* _*"Make them feel Special. Because you never know when time will take them away from you forever

1. Alone I can 'Say' but together we can 'Talk'.
2. Alone I can 'Enjoy' but together we can 'Celebrate'
3. Alone I can 'Smile' but together we can 'Laugh'

That's the BEAUTY of Human Relations. We are nothing without each other
Stay Connected !!
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A beautiful poem by Lee Tzu Pheng (Singapore Cultural Medallion winner)

Sip your Tea
Nice and Slow,

No one Ever knows
when it’s Time to Go,
There’ll be no Time
to enjoy the Glow,
So sip your Tea
Nice and Slow... 👌🏻

Life is too Short but
feels pretty Long,
There’s too Much to do , so much going Wrong,
And Most of the Time You Struggle to be Strong,
Before it’s too Late
and it’s time to Go,
Sip your Tea
Nice and Slow... 👌🏻

Some Friends stay,
others Go away,
Loved ones are Cherished, but not all will Stay ,
Kids will Grow up
and Fly away,
There’s really no Saying how Things will Go,
So sip your Tea
Nice and Slow... ☕

In the End it’s really
all about Understanding Love,
For this World
and in the Stars above,
Appreciate and Value who truly Cares,
Smile and Breathe
and let your Worries go,
So, Just Sip your Tea
Nice and Slow.... ☕

This poem is beyond all relationships
But made for us all

* When I'm dead.
* Your tears will flow
* But I won't know
* Cry with me now instead!

* You will send flowers,..
* But I won't see
* Send them now instead

* You'll say words of praise,..
* But I won't hear..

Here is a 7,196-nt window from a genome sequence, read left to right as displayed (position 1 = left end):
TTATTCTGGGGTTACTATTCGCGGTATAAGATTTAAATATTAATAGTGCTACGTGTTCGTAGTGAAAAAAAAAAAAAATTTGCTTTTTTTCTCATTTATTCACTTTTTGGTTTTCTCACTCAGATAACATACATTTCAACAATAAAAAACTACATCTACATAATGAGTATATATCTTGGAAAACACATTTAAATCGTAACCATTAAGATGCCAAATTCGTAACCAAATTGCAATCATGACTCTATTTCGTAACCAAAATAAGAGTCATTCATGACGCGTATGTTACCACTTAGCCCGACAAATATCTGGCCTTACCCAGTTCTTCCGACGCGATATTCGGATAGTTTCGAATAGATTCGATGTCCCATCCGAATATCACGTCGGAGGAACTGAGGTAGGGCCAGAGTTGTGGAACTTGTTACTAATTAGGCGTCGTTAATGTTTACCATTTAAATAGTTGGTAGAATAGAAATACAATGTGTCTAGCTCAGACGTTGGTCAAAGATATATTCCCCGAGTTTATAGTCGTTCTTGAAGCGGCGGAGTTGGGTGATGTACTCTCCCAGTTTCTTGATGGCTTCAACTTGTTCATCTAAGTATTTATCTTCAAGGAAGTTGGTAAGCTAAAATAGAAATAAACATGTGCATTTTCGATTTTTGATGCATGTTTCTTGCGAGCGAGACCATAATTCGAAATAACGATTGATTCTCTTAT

* Praise me now instead!

* You'll forget my faults,....
* But I won't know.....
* Forget them now, instead!

* You'll miss me then,...
* But I won't feel...
* Miss me now, instead

* You'll wish...
* You could have spent more time with me,...
_*Spend it now instead!_

* When you hear I'm gone, you'll find your way to my house to pay condolence but we haven't even spoken in years....
* Pls look for me now!!

* "Spend time with every person around you, and help them with whatever you have to make them happy!! your families, friends, acquaintance....."
* _*"Make them feel Special. Because you never know when time will take them away from you forever

1. Alone I can 'Say' but together we can 'Talk'.
2. Alone I can 'Enjoy' but together we can 'Celebrate'
3. Alone I can 'Smile' but together we can 'Laugh'

That's the BEAUTY of Human Relations. We are nothing without each other
Stay Connected !!
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One of the better stories I have read in a long time.

Dr. Frank Mayfield was touring Tewksbury Institute when, on his way out, he accidentally collided with an elderly floor maid. To cover the awkward moment Dr. May field started asking questions.

"How long have you worked here?"

"I've worked here almost since the place opened," the maid replied.

"What can you tell me about the history of this place?" he asked.

"I don't think I can tell you anything, but I could show you something."

With that, she took his hand and led him down to the basement under the oldest section of the building. She pointed to one of what looked like small prison cells, their iron bars rusted with age, and said, "That's the cage where they used to keep Annie Sullivan."

"Who's Annie?" the doctor asked.
Annie was a young girl who was brought in here because she was incorrigible—nobody could do anything with her. She'd bite and scream and throw her food at people. The doctors and nurses couldn't even examine her or anything. I'd see them trying with her spitting and scratching at them.

"I was only a few years younger than her myself and I used to think, 'I sure would hate to be locked up in a cage like that.' I wanted to help her, but I didn't have any idea what I could do. I mean, if the doctors and nurses couldn't help her, what could someone like me do?